- be provided with a medical mask
- continue to be supervised according to the school’s usual policy
- be asked to maintain physical distancing
- be unable to take school or public transportation
We will report on covid 19 cases at Ontario schools starting in August.
If your child becomes ill at school
If your child becomes ill at school, they must go home.
The school will contact you and you’ll need to arrange for them to get home, in a way that does not include public transportation. We encourage you to have a plan for this ahead of time.
If your child becomes ill at school, you should consult their health care provider. They may recommend your child get tested for covid 19. If you or your child are tested for covid 19, it’s easy to get the results.
After negative test results
Students who test negative for covid 19, or who are diagnosed by a health care provider as having something else, can return to school when:
- they have been free of fever for 24 hours
- other symptoms are improving
You do not need a doctor’s note or proof of a negative test result for your child to return to school.
After positive test results
Students who test positive for covid 19 must isolate for 10 days and cannot return to school until the local public health unit advises that it’s safe. Learn how to self-isolate and care for someone with covid 19.
Students who feel well enough can do remote learning from home. Contact your school or school board to learn about remote learning.
If a COVID-19 case is confirmed at your school
The local public health unit will determine what happens if a covid 19 case is confirmed at your school.
Check for notices on the school or board website
School boards and schools will post a notice on their website if a student or staff member tests positive for covid 19. Search for a covid 19 advisory section on their website.
No personal information will be posted.
Working with public health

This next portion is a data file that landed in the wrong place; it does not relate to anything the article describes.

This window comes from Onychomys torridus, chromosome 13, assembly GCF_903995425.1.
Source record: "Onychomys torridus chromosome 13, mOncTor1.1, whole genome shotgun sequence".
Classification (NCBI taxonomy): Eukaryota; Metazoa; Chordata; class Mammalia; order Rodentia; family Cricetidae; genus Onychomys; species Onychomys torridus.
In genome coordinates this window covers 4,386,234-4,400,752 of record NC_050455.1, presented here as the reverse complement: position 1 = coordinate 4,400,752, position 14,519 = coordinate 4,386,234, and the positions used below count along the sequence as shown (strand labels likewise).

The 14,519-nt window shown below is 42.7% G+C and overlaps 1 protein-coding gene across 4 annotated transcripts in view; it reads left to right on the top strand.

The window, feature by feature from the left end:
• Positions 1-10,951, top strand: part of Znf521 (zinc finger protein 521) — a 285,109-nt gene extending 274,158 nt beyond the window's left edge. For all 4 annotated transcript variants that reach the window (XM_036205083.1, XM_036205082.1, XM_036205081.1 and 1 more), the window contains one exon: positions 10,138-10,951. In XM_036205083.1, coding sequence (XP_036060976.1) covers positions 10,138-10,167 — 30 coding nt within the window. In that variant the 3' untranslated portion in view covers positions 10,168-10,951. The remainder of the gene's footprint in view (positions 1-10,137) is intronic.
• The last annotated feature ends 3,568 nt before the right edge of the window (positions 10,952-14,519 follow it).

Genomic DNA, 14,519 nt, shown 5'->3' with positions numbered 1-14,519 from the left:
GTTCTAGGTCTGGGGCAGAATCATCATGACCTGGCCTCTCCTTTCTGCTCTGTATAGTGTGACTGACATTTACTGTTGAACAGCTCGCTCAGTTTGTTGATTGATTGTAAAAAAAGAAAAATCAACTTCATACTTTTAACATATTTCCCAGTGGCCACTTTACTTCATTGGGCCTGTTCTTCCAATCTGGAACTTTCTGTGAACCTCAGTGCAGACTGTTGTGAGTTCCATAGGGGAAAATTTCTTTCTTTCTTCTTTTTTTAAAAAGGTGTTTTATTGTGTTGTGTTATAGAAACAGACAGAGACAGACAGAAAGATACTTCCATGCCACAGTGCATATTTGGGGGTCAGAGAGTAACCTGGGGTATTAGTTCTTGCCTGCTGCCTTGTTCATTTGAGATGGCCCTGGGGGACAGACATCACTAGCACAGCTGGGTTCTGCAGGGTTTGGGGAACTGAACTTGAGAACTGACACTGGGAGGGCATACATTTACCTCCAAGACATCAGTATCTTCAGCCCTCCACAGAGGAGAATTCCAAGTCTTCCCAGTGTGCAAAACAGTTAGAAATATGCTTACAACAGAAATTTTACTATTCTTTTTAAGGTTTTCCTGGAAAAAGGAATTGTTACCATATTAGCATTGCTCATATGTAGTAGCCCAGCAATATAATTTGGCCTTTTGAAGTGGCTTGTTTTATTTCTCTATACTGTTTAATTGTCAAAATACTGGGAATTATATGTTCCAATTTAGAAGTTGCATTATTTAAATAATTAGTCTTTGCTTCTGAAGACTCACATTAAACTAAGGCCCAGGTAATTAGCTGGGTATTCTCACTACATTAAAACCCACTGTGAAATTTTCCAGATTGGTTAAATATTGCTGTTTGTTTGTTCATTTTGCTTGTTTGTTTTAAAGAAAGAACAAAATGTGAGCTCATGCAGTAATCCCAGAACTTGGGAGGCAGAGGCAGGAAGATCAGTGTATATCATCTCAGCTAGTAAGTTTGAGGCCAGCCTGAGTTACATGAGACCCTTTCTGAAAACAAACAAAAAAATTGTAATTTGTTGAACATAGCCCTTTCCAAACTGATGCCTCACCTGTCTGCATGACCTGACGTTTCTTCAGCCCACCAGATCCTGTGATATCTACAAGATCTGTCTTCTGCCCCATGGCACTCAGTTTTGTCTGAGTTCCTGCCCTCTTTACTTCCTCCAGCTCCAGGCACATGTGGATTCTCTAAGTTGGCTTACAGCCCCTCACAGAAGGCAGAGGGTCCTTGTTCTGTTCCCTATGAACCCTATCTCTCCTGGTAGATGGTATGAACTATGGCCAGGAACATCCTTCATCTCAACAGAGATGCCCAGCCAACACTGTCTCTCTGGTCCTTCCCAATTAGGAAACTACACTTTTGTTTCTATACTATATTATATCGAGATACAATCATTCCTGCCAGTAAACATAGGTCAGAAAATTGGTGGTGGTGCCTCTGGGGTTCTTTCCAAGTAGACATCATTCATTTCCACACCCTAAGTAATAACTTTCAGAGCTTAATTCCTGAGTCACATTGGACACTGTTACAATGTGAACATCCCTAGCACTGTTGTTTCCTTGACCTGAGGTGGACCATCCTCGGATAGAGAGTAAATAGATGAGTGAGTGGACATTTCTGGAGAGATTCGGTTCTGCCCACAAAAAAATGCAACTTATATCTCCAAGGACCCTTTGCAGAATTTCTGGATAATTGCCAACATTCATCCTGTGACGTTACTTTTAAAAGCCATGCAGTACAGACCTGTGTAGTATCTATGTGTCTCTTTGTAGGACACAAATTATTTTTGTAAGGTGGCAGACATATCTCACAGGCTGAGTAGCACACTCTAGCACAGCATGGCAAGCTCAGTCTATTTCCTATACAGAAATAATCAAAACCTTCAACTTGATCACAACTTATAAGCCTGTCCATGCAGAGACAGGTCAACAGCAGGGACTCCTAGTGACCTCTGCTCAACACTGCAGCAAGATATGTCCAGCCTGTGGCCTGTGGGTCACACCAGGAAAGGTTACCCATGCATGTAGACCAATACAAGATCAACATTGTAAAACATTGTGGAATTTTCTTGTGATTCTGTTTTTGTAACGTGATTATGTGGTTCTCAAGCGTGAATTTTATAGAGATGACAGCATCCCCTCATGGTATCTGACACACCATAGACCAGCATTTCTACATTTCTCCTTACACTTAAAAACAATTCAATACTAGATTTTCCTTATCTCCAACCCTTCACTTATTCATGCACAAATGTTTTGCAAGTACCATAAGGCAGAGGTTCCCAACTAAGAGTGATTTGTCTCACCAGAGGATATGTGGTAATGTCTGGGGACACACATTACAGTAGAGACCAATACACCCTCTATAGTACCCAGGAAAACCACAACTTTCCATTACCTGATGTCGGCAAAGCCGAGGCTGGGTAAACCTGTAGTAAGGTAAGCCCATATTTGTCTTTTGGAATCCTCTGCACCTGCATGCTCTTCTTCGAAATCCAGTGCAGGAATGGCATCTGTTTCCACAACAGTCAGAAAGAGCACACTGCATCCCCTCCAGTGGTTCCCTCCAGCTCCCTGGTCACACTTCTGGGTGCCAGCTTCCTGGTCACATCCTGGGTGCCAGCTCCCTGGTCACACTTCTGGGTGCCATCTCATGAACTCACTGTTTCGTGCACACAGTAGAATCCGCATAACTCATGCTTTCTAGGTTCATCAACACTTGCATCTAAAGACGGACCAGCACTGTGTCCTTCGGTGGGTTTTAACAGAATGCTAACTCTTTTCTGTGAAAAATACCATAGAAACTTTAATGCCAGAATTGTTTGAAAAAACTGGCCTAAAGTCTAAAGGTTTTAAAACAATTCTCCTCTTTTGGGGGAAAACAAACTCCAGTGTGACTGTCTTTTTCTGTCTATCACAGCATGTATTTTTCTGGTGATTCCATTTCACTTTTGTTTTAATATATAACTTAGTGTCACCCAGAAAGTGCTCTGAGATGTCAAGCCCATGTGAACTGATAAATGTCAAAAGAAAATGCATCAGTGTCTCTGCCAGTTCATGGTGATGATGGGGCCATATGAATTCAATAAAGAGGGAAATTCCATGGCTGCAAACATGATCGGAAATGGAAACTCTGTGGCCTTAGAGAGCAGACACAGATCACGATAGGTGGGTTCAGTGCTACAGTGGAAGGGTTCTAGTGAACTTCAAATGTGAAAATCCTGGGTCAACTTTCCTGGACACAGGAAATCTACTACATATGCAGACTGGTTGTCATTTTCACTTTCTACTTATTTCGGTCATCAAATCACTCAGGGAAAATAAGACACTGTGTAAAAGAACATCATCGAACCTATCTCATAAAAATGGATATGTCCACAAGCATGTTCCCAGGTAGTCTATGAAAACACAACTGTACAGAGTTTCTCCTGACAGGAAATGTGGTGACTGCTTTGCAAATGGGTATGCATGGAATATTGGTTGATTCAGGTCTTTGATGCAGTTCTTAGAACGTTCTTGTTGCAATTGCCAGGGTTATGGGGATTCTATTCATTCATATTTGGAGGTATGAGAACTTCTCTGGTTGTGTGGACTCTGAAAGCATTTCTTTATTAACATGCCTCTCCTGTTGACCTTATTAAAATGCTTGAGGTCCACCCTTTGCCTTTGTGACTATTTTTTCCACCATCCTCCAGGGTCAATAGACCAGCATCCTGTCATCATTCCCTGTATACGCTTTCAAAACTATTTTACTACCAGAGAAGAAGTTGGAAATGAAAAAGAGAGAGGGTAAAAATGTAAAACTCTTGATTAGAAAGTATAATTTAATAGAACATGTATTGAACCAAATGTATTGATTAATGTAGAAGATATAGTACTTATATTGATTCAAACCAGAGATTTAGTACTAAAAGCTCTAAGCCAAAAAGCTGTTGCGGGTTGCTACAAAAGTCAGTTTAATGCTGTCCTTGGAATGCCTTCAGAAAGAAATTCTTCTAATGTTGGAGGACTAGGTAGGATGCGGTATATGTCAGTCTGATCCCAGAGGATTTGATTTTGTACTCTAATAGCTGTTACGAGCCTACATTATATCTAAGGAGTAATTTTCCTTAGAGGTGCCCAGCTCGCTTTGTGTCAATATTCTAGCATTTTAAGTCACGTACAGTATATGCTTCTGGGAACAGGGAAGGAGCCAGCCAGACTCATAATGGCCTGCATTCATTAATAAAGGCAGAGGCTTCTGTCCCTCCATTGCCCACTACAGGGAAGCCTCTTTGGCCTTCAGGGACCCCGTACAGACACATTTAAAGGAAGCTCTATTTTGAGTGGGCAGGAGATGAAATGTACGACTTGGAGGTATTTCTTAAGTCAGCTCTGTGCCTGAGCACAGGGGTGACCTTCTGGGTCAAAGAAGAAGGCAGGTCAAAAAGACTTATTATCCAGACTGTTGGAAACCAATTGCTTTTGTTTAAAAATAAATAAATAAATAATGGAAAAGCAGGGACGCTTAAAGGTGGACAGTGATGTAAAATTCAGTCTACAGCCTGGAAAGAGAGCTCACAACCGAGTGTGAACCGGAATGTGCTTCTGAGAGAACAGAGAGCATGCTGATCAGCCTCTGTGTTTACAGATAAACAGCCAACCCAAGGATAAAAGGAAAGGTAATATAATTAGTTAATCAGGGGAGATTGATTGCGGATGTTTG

Schools are working with public health units to help them identify who has been in close contact with a person who tested positive for covid 19.
This means that a school may provide the public health unit with your child’s name and other information about their class or child care cohort.
Schools will provide information in accordance with all applicable legislation, including the Municipal Freedom of Information and Protection of Privacy Act.
If there is risk of exposure
The public health unit will assess risk of exposure. Those at high risk will need to isolate for 14 days.
If your child was in close contact with a person who tested positive, the public health unit will tell you that your child must isolate for 14 days. They’ll also tell you if your child or family need to get tested for covid 19.
If your child is feeling well enough, the school will give them remote learning activities they can do at home during their 14-day isolation period.
Not everyone may have been exposed
The public health unit may determine that your child has not been in close contact with a person who tested positive for covid 19.
The public health unit will advise you to monitor your child for symptoms.
Declaring an outbreak
An outbreak may be declared by the local public health unit when:
- within a 14-day period, there are two or more laboratory-confirmed covid 19 cases in students, staff or other visitors with an epidemiological link
- at least one case could have been infected in the school (including on a school bus or in before or after school care)
What your local public health unit will do
The local public health unit is responsible for:
- determining if an outbreak exists
- declaring an outbreak
- providing direction on how to control the outbreak in collaboration with the school and other relevant partners, such as before and after school programs
- identifying who to test, in alignment with the province’s broader testing strategy
- determining who is at high-risk of infection and needs to self-isolate
- declaring when an outbreak is over